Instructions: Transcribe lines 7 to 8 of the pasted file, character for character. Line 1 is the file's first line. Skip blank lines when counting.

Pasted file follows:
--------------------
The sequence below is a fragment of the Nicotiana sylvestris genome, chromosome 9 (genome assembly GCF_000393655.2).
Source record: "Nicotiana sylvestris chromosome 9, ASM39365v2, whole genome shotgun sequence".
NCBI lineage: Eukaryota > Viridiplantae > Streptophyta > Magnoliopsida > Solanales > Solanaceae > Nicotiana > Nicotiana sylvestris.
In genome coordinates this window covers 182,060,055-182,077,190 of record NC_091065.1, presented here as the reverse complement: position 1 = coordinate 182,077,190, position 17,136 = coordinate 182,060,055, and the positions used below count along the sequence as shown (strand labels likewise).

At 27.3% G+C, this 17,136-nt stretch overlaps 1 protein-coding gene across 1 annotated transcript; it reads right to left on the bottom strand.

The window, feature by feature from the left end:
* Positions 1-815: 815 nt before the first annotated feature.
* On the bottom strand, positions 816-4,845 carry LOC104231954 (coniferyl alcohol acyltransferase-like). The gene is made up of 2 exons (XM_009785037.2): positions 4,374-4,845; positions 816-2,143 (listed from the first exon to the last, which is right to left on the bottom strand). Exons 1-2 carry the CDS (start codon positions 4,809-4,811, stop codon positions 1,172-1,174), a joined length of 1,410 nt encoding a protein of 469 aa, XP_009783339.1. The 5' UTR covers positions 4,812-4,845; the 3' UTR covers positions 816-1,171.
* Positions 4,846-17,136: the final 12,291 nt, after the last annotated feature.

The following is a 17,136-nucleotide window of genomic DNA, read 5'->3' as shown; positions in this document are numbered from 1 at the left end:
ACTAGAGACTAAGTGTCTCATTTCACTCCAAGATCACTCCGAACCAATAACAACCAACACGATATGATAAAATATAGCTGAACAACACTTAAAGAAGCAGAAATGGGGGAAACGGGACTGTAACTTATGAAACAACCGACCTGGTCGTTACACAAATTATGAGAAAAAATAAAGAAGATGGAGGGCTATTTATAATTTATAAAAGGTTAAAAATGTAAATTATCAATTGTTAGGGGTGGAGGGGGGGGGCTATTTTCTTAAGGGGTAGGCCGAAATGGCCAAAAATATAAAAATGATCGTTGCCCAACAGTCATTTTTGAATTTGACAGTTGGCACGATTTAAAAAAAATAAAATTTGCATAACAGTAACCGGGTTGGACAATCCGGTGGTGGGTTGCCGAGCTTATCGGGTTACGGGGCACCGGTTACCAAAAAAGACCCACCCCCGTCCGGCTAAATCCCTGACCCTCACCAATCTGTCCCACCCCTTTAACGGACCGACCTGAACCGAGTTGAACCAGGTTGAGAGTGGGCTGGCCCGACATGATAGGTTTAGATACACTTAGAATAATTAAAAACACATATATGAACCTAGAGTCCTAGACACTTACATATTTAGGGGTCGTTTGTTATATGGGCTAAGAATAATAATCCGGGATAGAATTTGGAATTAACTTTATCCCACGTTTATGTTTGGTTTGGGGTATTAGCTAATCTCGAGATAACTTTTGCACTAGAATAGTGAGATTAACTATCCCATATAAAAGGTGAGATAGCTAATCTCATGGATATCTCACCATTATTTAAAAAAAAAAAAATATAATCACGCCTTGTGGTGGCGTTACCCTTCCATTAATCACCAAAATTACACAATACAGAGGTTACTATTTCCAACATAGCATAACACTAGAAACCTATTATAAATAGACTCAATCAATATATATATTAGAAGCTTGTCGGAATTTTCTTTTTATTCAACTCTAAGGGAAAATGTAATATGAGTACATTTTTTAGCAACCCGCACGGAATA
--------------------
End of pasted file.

* Positions 1-815: 815 nt before the first annotated feature.
* On the bottom strand, positions 816-4,845 carry LOC104231954 (coniferyl alcohol acyltransferase-like). The gene is made up of 2 exons (XM_009785037.2): positions 4,374-4,845; positions 816-2,143 (listed from the first exon to the last, which is right to left on the bottom strand). Exons 1-2 carry the CDS (start codon positions 4,809-4,811, stop codon positions 1,172-1,174), a joined length of 1,410 nt encoding a protein of 469 aa, XP_009783339.1. The 5' UTR covers positions 4,812-4,845; the 3' UTR covers positions 816-1,171.